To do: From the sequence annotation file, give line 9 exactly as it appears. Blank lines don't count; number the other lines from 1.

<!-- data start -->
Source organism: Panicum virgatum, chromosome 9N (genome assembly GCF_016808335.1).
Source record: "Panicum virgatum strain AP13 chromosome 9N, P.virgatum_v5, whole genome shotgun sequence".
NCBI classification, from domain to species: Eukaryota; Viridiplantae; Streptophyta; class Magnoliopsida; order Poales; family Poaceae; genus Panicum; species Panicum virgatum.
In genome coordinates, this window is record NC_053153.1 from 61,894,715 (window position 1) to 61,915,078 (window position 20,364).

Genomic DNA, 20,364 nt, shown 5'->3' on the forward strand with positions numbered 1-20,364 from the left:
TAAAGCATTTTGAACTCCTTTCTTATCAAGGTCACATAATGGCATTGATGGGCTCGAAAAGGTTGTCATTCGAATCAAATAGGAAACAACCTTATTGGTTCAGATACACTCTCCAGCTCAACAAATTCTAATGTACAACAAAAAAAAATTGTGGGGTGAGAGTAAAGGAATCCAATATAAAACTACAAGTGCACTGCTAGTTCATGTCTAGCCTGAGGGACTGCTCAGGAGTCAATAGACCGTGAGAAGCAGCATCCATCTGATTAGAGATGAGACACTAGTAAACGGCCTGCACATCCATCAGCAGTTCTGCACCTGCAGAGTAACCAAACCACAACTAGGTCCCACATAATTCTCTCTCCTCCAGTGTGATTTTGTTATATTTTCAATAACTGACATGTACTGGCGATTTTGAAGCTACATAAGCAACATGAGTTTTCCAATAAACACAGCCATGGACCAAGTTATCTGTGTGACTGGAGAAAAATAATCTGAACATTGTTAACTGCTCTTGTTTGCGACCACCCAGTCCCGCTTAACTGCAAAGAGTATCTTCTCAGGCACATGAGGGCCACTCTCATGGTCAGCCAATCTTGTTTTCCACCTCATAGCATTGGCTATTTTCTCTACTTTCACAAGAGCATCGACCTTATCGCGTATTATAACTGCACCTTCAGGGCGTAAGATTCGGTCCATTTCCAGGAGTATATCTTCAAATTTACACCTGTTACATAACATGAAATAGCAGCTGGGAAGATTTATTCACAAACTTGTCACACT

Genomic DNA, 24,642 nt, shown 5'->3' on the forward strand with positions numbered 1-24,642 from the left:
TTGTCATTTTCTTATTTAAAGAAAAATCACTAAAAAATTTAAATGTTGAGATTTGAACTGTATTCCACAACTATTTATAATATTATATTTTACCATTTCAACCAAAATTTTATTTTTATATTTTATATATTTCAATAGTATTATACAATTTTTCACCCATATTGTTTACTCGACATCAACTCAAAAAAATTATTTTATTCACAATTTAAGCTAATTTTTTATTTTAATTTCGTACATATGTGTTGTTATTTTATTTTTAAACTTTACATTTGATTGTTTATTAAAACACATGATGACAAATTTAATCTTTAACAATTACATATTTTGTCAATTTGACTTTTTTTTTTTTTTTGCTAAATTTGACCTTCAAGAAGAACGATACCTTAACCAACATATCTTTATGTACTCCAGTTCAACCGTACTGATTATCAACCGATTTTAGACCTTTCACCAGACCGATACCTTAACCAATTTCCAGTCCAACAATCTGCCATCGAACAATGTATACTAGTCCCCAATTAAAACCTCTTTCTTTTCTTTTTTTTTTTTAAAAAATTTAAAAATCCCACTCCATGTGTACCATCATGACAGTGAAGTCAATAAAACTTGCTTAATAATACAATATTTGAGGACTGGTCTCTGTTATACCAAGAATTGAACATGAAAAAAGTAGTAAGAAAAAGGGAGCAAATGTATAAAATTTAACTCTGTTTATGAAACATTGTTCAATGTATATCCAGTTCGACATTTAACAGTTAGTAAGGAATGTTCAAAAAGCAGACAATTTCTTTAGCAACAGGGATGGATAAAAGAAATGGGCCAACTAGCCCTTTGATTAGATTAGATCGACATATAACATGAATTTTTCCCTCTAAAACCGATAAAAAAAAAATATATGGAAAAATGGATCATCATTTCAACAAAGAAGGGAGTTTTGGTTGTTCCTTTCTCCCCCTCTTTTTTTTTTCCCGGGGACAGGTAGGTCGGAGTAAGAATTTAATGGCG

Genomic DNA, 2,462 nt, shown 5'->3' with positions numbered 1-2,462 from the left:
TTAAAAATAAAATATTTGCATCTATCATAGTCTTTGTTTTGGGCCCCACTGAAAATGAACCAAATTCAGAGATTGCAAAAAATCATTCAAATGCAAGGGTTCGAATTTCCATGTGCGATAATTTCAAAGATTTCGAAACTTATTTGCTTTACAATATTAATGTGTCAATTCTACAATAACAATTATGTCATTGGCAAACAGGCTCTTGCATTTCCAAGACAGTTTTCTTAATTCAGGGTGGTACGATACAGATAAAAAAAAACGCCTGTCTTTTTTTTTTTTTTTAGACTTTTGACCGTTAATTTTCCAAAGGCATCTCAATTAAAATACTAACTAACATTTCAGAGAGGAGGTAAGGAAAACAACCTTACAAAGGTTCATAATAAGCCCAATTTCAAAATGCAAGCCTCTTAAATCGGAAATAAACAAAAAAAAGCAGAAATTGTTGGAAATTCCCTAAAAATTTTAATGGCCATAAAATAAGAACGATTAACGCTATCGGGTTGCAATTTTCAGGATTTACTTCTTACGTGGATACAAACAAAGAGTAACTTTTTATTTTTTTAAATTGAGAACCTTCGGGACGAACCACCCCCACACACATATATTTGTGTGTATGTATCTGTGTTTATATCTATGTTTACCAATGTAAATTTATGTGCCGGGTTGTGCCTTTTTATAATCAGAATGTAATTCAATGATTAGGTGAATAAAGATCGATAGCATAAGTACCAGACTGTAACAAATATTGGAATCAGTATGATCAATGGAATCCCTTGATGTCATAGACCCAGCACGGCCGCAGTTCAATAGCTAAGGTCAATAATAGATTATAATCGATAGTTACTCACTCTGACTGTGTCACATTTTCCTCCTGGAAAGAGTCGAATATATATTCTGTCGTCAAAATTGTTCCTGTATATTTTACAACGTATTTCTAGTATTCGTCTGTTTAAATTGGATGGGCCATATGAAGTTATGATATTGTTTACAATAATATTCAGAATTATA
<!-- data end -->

Genomic DNA, 2,462 nt, shown 5'->3' with positions numbered 1-2,462 from the left: